In this SpriteKit Xcode template, we see the performance dipped down to 15 frames per second in the software renderer, whereas we’re rendering the same application in Xcode 11 and macOS Catalina, and we see a steady 60 frames per second with more SpriteKit nodes rendering in the scene.

For more complex 3D scenes like this Fox demo that uses SceneKit, we see a dramatic performance improvement without any changes to the Fox application source.

And now it is possible to run multiple simulator devices in parallel with real-time performance.

In this Badger demo, which also uses SceneKit, the geometry and animation was previously too strenuous for a single software rendered GL simulator device, let alone two running in parallel.

For those of you that use Metal directly, Metal development is now possible, and the workload is fully accelerated.

Let’s see how your experience has changed while running your application in Simulator.

So previously, you may have seen a black screen.

But now when you run your application in Simulator, you’ll be able to run your application across all simulated devices.

Now that you’ve seen it in action, let’s dive into more details.

If you’ve seen our other Metal session, you know that this year we have revamped our feature query API and have introduced the Metal GPU Family API.

The Metal GPU Family API makes writing cross platform code simpler by abstracting GPU capabilities into a few distinct tiers, and the three families that are relevant to Simulator are first common, which includes all GPU features that are available cross platform.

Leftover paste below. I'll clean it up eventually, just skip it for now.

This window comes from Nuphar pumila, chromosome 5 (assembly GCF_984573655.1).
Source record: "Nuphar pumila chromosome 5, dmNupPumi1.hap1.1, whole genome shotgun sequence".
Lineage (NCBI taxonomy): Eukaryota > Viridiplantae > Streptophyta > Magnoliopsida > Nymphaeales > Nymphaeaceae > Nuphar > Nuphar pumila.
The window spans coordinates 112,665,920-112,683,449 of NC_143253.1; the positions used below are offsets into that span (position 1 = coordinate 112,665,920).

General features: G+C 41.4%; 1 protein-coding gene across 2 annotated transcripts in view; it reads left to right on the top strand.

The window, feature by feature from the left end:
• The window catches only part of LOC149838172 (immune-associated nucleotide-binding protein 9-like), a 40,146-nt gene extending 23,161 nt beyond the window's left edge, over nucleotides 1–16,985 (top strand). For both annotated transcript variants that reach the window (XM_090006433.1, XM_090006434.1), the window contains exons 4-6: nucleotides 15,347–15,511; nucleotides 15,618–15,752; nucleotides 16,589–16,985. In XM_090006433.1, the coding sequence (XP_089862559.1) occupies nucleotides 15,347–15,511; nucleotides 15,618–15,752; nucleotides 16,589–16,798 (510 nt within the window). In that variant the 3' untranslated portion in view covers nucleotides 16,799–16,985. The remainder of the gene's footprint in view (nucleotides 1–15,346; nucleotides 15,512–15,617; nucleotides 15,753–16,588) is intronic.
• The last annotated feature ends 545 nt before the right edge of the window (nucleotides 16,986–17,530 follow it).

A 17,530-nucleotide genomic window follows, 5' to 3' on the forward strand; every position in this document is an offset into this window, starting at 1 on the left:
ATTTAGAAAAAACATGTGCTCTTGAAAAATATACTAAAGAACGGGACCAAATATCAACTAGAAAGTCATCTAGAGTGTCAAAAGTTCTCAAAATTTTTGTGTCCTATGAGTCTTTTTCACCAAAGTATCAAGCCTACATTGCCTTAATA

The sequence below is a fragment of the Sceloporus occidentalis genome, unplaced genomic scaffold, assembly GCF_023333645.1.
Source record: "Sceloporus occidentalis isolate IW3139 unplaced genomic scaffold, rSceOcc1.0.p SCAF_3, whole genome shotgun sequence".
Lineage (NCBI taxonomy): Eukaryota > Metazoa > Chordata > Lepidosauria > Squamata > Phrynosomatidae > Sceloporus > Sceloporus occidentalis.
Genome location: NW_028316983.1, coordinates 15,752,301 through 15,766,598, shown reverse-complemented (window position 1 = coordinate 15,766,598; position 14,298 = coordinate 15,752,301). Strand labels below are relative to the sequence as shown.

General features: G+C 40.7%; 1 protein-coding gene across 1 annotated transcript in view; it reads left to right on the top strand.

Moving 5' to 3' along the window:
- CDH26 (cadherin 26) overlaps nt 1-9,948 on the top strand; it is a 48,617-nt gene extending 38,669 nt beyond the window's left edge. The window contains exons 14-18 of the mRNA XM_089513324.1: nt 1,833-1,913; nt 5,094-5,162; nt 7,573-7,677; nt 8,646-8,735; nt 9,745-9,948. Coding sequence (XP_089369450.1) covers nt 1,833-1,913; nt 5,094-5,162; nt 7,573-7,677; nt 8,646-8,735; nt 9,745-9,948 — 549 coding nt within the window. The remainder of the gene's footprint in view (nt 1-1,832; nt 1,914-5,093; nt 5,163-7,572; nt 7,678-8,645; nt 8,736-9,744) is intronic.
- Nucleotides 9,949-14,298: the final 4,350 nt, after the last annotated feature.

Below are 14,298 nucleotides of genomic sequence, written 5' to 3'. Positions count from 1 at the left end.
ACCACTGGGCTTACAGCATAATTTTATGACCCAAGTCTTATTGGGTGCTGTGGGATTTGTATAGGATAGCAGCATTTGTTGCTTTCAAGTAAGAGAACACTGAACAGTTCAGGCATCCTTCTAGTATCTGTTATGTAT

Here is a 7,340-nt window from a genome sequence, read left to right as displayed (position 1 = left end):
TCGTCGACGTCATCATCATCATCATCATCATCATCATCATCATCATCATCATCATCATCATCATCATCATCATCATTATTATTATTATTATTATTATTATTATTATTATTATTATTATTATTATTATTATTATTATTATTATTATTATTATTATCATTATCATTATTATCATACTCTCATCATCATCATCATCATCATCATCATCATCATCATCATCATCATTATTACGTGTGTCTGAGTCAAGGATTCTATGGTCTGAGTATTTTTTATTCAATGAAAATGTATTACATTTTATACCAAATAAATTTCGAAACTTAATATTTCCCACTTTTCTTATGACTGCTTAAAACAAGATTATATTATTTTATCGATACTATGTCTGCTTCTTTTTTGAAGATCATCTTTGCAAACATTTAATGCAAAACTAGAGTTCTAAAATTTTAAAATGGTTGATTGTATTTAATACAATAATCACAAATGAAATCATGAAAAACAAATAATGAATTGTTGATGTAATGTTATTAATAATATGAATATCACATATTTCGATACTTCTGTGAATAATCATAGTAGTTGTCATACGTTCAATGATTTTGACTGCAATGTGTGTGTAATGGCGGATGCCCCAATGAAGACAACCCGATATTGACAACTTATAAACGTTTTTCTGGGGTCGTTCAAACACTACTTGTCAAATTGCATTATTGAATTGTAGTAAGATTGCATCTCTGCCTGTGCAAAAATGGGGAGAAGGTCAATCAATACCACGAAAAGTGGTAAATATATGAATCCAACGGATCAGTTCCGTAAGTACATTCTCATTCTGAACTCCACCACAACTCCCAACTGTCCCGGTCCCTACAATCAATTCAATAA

And second, macOS, which in includes the features that are specific to macOS GPU hardware.

And third, Apple, which includes the features that are specific to iOS and tvOS GPU hardware.

So while running your application in Simulator, your application can use features from MTLGPUFamilyApple2, which includes features that are included in MTLGPUFamilyCommon1 as well.

This support is common for all Simulator devices.

So let’s take a look how it is possible to run your iOS application in Simulator.

Previously, your application rendered on an OpenGL ES software renderer for all applications, and it had no GPU hardware acceleration.

But now in Xcode 11 and macOS Catalina, the great news is the Metal API is available to use in Simulator.

And all of the Apple frameworks are now using Metal as well.

But not only it is available, it’s GPU-accelerated.

So this means that all commands that are created by your iOS application for UI 2D or 3D graphics are all being translated from iOS Metal to macOS Metal.

And this translation allows you to take advantage of the underlying Mac GPU on your system.

But this does come with a few caveats and one of them being the performance you see may be different from the actual device.

So the graphics you see will be the performance of your underlying Mac GPU.

And the Simulator device is not a true iOS GPU emulator.

So if you run an iPhone success simulator on your incredibly fast Mac Pro, the performance you see will be different from running your application on an actual success device.

So as always, make sure to profile and optimize your application directly on devices before shipping your application.

One other thing you need to take into mind is the fact that there are different storage modes across macOS and iOS.

iOS has support for private, shared and memoryless textures, whereas Mac has support for private and managed textures.

And while the native macOS device does not support shared and memoryless textures, they are supported in Simulator.

There are a few other special cases with shared storage, but first let’s revisit how shared storage works.